"It's not really as hard as people would think because we all started out the same way they are," says the 20-year-old Chiano, who has several years of game experience from playing lacrosse for her high school. "Most of them are athletic and have played sports before so it's coming easy to them. Everyone is coming along real well since we started."
Starting from scratch
"This is my baby," says Campus Recreation Coordinator KJ Foster.
Foster is one of several people who have put significant time and energy into forming a women's lacrosse team. It has taken the combined efforts of many individuals to get to this point. There have been out-of-state conferences, proposals and countless telephone calls. They've recruited, held meetings, and raised money. And because of this, Foster has high expectations for the group.
"This club sport is going to push the envelope," he says. "I am putting everything I have into making sure lacrosse is successful."
One way he has done that is by contacting established programs to find out how their teams operate. Foster called coaches from the University of California at Berkeley and the University of Oregon for help. They were supplied with game tapes and practice schedules to help the players know where they need to be and what they need to do.
Meanwhile, the women continue to practice and recruit.
"They're doing it by going and recruiting the average student," Foster says, "and making them a player."
One element that Foster hopes will make women's lacrosse compelling is the competition. Unlike varsity sports where teams only play within their own division, SVSU women's lacrosse will have the opportunity to play bigger schools such as Central Michigan, Michigan, and Ohio State.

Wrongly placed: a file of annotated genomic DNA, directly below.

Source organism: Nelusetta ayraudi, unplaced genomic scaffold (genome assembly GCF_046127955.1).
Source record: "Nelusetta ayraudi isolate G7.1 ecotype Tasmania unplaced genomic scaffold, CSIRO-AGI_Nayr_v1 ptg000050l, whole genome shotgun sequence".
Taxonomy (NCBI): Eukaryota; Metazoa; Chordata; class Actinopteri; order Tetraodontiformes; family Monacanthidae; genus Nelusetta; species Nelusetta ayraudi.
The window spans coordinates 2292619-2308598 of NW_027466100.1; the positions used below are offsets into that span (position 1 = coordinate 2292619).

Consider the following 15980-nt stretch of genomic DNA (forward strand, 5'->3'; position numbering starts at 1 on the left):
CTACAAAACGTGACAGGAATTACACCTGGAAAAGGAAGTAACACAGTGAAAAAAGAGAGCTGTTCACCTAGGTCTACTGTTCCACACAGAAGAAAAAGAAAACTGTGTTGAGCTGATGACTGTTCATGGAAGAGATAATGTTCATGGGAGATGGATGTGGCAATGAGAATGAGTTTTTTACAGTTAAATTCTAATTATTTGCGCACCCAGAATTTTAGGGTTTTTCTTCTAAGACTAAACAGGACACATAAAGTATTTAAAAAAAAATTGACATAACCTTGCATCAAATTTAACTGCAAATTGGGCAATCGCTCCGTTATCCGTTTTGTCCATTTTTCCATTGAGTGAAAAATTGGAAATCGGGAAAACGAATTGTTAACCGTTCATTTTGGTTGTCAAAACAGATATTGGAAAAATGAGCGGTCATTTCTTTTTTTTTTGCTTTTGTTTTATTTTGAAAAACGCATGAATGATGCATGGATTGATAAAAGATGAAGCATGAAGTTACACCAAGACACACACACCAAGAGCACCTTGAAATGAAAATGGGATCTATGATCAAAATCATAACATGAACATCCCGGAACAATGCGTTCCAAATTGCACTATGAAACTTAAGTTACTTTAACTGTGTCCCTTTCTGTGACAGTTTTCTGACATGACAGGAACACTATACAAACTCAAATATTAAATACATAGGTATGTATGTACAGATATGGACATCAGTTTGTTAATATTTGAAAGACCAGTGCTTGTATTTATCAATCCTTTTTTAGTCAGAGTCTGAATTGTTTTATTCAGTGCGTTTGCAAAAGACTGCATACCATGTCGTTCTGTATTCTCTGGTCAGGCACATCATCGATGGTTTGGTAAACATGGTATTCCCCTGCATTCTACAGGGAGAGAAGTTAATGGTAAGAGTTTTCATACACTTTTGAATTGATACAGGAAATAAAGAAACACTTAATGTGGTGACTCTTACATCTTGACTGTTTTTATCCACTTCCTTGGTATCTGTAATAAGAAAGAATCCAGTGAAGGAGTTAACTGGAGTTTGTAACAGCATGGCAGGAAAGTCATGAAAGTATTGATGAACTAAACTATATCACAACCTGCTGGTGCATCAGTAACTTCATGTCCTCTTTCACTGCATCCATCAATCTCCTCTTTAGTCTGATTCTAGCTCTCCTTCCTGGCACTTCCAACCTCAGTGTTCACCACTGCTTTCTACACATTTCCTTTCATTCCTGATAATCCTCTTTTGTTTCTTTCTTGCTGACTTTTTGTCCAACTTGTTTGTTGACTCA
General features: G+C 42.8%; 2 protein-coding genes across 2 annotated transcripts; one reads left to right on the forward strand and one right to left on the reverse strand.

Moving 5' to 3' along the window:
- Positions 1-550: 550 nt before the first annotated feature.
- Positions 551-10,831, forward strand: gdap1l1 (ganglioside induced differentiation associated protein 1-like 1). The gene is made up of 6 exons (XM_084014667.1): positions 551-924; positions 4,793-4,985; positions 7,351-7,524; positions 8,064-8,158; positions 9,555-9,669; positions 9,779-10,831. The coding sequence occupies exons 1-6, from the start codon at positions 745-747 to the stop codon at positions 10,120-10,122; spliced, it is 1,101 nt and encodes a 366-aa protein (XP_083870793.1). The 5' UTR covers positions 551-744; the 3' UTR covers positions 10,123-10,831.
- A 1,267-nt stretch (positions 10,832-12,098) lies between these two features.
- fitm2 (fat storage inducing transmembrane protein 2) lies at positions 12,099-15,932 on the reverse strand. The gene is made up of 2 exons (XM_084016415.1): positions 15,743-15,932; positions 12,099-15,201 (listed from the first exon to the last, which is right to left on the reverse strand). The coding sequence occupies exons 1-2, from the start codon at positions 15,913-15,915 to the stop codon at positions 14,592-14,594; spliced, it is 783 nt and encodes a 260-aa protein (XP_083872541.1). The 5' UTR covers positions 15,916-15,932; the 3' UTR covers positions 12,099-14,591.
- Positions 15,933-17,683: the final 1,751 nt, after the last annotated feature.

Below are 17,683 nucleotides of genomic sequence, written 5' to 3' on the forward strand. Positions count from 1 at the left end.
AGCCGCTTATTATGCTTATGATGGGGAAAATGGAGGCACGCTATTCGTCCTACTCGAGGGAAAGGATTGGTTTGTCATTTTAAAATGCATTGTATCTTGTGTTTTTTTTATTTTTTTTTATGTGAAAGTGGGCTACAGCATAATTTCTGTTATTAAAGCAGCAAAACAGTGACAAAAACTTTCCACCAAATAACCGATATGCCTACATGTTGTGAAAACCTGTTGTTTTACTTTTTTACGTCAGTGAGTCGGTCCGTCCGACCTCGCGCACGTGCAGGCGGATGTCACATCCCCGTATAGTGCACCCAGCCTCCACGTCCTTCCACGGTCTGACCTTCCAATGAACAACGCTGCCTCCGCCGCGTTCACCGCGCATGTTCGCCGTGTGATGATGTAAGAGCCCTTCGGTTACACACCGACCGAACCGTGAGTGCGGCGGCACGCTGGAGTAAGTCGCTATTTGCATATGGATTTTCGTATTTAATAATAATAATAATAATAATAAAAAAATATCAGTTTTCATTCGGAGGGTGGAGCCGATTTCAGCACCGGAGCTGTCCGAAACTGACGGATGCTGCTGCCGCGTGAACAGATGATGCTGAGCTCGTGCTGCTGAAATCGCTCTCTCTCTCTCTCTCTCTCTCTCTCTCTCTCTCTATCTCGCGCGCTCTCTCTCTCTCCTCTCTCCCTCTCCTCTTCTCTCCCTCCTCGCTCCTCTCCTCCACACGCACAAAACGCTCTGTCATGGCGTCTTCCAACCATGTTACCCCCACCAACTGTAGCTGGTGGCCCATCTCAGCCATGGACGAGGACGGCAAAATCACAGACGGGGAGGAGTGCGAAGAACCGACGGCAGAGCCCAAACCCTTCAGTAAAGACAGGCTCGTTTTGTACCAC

"There is a different level between Division I and Division II," Foster says. "But in club sports, those levels are a little closer together."
Also closer together is the talent level on the team today versus what it was when the team started practicing a year ago.
"They didn't understand how to scoop up the ball," Foster says, "now they're throwing it sixty miles an hour."
The women are also excited about what SVSU women's lacrosse could mean in regards to high school girls selecting a college. Lacrosse is very popular in the Detroit, Grand Rapids, and Lansing areas, and an SVSU team could draw students from those schools when they may not have been interested before.
In the meantime, the addition of the team has already affected the future college plans of one student.
Jessica Ostroski, 19, has considered transferring to another school. But now that she is involved with the lacrosse team, the Standish-Sterling native is beginning to change her tune.
"Personally, I am thinking about transferring to Central Michigan next year because I want to go into physical therapy and they don't offer it here," she says. "But because I'm playing here, I have this urge now where I want to stay and play next year. I want to stay just to play."